While no character can really claim innocence, outside of Richard and Melanie, there's no sense of villainy -- the downward spiral of the characters does in fact come from the environment college presents. Even Noopie, while a dick and a complete tool, doesn't seem that bad in the beginning (but he's still a complete dick) but being "young and dumb" he manages to create a black-hole affect in a tiny dorm room. As bad decisions are made, and more substances are introduced, that tension mounts as you wait for things to explode. In that waiting for things to inevitable get worse, and beginning to understand the core characters, that tension builds even more because now you want certain things to happen even though there is only one possible outcome.

That's what drove my attention in the movie. "Drinking Games" isn't necessarily going for realism but it approaches the concept, plot and characters in a realistic fashion. It doesn't play out like an after school special where we all (the characters and the viewers) come out as better people when it's over. It feels more like a viewing of a psychological study. What happens when certain elements are added into a confined space. The results: an unbelievably dark character piece with heavily tense atmosphere. I wasn't white-knuckling my couch but "Drinking Games" did hold my attention as I wanted to see how far Noopie was going to drag a bunch of naive freshmen down into the pits and just how destructive he was going to be on their lives.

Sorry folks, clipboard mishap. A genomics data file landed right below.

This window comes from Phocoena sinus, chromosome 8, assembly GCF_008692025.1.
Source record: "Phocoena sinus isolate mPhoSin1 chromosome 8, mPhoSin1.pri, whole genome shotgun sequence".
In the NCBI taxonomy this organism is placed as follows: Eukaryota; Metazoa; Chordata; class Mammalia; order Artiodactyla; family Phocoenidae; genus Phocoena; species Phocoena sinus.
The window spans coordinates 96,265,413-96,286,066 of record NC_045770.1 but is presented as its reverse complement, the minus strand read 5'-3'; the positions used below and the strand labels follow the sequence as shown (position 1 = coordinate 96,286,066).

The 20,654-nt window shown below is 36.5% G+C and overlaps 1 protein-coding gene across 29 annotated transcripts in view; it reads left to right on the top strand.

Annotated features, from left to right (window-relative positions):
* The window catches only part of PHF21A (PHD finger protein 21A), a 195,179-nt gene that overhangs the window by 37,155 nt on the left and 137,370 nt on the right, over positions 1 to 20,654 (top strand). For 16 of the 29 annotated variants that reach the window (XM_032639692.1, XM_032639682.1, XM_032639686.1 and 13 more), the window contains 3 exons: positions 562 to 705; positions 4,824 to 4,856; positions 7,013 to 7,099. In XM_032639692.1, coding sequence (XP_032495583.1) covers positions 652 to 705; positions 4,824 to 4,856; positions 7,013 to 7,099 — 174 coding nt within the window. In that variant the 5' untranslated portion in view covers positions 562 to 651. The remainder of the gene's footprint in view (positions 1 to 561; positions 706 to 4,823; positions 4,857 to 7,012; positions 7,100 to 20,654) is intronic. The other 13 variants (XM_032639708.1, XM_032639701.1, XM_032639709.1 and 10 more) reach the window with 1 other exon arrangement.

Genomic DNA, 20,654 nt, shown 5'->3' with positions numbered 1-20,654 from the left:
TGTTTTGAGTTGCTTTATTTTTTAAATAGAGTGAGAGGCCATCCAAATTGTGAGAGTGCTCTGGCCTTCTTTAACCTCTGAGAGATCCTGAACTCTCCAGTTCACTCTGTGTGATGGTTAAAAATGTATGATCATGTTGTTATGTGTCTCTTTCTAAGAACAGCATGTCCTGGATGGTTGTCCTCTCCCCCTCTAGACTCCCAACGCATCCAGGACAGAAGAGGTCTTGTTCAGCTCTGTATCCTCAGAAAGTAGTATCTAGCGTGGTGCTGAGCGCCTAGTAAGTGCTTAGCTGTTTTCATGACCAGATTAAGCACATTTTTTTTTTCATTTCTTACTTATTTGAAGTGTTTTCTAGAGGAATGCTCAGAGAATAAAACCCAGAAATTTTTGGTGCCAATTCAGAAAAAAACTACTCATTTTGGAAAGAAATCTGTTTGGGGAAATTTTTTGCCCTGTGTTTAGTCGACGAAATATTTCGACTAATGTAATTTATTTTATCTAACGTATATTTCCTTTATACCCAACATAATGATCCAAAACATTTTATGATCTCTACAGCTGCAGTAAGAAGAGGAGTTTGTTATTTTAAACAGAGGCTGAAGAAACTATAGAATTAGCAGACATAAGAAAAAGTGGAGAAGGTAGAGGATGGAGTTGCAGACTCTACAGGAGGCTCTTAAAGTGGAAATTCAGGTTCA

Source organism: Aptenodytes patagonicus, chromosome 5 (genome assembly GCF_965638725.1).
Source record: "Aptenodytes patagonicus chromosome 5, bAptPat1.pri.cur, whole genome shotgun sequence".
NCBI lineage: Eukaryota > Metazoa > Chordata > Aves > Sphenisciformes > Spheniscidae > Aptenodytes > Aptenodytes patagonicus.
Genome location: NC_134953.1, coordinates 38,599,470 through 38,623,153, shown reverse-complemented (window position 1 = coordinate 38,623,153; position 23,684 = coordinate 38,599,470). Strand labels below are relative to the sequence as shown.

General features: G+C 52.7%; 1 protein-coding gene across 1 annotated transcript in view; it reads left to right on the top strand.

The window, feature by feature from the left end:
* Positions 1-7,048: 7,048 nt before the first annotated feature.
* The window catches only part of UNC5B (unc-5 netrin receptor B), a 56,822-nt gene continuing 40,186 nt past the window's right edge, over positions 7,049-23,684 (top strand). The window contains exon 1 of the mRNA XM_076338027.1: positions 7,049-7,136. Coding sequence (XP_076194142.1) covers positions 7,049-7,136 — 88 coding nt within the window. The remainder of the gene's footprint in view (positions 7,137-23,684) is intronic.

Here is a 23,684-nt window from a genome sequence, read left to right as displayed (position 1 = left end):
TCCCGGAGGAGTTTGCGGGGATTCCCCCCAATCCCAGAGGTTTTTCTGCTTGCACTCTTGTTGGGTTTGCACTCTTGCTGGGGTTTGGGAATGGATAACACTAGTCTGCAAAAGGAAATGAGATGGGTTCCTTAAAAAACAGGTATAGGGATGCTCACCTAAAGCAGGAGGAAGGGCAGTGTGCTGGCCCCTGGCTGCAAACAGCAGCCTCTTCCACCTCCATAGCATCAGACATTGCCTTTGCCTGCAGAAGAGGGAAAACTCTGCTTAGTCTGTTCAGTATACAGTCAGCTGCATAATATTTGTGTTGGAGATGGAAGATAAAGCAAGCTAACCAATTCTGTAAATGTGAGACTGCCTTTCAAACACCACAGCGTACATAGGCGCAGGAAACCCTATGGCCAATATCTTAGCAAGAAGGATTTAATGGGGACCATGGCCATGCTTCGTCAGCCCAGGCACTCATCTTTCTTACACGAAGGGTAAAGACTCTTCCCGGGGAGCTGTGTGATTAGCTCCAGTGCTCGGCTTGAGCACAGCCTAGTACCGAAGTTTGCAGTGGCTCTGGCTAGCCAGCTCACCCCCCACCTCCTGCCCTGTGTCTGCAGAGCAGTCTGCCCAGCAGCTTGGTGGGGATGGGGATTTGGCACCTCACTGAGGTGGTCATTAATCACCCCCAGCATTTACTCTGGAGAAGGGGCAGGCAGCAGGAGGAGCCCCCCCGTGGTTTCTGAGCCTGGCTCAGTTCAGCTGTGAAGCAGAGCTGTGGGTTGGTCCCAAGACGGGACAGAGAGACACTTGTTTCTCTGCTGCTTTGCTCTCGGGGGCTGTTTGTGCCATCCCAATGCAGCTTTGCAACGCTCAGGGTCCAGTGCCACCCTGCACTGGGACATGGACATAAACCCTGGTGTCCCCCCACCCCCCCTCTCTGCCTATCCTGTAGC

I think Blake Merriman (along with everyone else) did an excellent job of turning a play into a movie. No easy task, I'm sure. It's a very interesting character study that maintains a sense of realism while still remaining as a traditional movie. The characters are believable, the concept/story is interesting and well executed and the movie serves as a decent psychological-esque piece. While labeled as a dark-comedy, and there are some amusing moments, the movie weighs far more into the dark portion and builds on that throughout the runtime. At the very least, it helped in making a good character study even better with slow burning tension.


Positive things:
- Simple but well executed story.
- Good characters with good performances.
- Nice production and excellent cinematography.
- A good realistic approach to the story/characters.

Negative things:
- I don't know if it's just a personal issue, but it felt like Melanie's fantasy sequences were out of place with the rest of the movie. While nicely done, to me, those moments seemed kind of wedged in.

Rating:
Gore: 0/5
Nudity: 0/5
Story: 3/5
Effects: 2/5
Comedy: 0/5

We got this movie from:
Believe Limited.com

It can be bought from:
Amazon.com

Reviewed by:
Preston